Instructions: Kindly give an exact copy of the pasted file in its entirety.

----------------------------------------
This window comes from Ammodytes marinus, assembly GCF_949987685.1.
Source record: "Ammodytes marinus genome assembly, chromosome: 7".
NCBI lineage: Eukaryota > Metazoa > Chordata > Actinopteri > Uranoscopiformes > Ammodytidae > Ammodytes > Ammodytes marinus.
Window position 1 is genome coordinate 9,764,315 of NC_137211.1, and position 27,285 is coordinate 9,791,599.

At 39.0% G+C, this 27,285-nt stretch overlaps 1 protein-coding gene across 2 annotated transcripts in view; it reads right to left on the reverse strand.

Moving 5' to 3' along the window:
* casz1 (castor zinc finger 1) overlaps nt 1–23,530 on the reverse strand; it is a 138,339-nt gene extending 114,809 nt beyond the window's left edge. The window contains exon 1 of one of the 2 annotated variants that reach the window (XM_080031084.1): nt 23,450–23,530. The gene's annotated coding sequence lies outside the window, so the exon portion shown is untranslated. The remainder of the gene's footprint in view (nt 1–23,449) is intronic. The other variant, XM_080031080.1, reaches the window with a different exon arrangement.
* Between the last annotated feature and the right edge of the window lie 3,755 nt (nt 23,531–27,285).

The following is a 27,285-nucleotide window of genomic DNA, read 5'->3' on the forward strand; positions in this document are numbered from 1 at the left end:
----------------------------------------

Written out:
This window comes from Ammodytes marinus, assembly GCF_949987685.1.
Source record: "Ammodytes marinus genome assembly, chromosome: 7".
NCBI lineage: Eukaryota > Metazoa > Chordata > Actinopteri > Uranoscopiformes > Ammodytidae > Ammodytes > Ammodytes marinus.
Window position 1 is genome coordinate 9,764,315 of NC_137211.1, and position 27,285 is coordinate 9,791,599.

At 39.0% G+C, this 27,285-nt stretch overlaps 1 protein-coding gene across 2 annotated transcripts in view; it reads right to left on the reverse strand.

Moving 5' to 3' along the window:
* casz1 (castor zinc finger 1) overlaps nt 1–23,530 on the reverse strand; it is a 138,339-nt gene extending 114,809 nt beyond the window's left edge. The window contains exon 1 of one of the 2 annotated variants that reach the window (XM_080031084.1): nt 23,450–23,530. The gene's annotated coding sequence lies outside the window, so the exon portion shown is untranslated. The remainder of the gene's footprint in view (nt 1–23,449) is intronic. The other variant, XM_080031080.1, reaches the window with a different exon arrangement.
* Between the last annotated feature and the right edge of the window lie 3,755 nt (nt 23,531–27,285).

The following is a 27,285-nucleotide window of genomic DNA, read 5'->3' on the forward strand; positions in this document are numbered from 1 at the left end: